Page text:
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Eulogy for Dad, who died suddenly

A heartfelt eulogy from a daughter for her father

Contributed by: Maria Izzard, Australia

Most of us have experienced, and understand, how hard it can be when a much-loved person dies. But do we understand how much harder it is when a person dies suddenly? Without warning? And most importantly, without time for anyone to say goodbye?

This is Maria's poignant eulogy for her Dad who died totally unexpectedly. She's contributed it in order to help others who find themselves in the same position: struggling with shock, grief, and a eulogy they have to write.

It closes with several verses taken from "If Tears Could Build a Stairway" - a poem many have used to help express the pain and bewilderment they feel.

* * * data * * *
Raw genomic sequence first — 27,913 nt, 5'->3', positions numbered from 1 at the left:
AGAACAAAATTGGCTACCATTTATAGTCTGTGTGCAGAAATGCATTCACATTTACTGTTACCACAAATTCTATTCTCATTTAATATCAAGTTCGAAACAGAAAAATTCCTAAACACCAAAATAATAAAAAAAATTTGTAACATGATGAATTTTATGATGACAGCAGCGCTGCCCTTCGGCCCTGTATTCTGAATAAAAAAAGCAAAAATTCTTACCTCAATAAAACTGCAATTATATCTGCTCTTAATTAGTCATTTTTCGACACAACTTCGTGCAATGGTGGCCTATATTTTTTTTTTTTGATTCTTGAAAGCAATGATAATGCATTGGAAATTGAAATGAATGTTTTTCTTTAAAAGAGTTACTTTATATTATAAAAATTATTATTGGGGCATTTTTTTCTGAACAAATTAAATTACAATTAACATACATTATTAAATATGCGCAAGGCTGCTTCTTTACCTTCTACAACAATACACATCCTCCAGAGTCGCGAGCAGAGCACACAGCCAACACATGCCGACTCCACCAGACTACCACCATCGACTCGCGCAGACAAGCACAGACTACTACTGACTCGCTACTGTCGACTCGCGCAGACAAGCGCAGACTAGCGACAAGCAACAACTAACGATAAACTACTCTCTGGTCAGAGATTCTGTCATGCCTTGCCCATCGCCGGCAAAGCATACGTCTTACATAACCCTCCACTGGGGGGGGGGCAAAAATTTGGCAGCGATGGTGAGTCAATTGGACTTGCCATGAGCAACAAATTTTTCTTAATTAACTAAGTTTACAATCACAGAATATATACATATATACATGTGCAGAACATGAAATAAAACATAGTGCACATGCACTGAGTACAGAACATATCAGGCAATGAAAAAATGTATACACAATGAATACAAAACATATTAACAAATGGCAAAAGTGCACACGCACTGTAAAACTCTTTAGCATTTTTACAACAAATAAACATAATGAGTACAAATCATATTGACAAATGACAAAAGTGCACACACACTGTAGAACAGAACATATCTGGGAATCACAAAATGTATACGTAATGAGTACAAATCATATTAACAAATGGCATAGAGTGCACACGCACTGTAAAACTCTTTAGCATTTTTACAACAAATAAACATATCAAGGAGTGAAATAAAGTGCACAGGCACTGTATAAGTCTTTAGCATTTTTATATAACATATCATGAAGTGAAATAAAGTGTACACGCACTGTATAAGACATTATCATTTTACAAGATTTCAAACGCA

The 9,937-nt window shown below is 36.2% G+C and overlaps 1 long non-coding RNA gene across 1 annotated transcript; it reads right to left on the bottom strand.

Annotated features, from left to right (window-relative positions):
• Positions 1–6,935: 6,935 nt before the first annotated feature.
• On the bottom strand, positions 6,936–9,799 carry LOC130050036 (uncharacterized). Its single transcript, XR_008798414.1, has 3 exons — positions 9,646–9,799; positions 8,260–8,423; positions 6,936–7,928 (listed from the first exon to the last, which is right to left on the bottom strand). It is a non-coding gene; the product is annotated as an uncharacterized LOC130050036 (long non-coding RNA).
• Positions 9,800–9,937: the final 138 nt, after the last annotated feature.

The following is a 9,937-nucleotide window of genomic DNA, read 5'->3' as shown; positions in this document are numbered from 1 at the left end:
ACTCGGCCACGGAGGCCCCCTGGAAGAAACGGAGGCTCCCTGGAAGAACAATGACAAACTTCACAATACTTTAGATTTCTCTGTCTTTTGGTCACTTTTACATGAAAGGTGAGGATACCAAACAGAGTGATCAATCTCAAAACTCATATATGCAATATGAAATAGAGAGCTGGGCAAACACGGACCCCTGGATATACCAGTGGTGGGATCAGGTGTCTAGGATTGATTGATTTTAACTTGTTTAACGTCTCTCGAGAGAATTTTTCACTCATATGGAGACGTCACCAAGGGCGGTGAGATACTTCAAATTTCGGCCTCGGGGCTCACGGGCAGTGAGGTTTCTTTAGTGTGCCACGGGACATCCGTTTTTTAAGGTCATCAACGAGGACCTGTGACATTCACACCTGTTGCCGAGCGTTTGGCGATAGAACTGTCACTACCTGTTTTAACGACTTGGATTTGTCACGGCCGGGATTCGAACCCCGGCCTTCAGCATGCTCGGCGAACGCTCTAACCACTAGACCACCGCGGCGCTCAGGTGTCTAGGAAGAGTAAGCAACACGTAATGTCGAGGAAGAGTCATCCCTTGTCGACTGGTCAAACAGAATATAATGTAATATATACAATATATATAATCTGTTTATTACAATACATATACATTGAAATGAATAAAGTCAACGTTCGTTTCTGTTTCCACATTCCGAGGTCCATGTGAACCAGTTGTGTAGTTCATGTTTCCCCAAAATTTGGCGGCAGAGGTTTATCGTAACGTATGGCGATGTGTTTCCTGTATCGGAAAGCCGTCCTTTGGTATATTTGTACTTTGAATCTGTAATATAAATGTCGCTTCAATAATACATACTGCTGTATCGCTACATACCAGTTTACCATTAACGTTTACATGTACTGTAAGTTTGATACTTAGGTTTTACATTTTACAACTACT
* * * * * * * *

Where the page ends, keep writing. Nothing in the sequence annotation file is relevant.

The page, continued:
Below the eulogy you'll find comments from grateful readers, as well as links to more example eulogies and to step-by-step guidelines for writing the speech, which include access to a free printable outline for structuring what you want to say.

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Eulogy for Dad by his daughter, Maria

Firstly, I would like to thank you all for your support, flowers and cards for my Mum over the past ten, very difficult days. It has meant an awful lot to her to know everyone is thinking of her at this time. And a comfort to me knowing she has everyone around her for the future.

I have written most of this through a veil of tears and a lump in my throat. I am still not sure that it will be me who will actually read it all out yet, but I am going to do my best.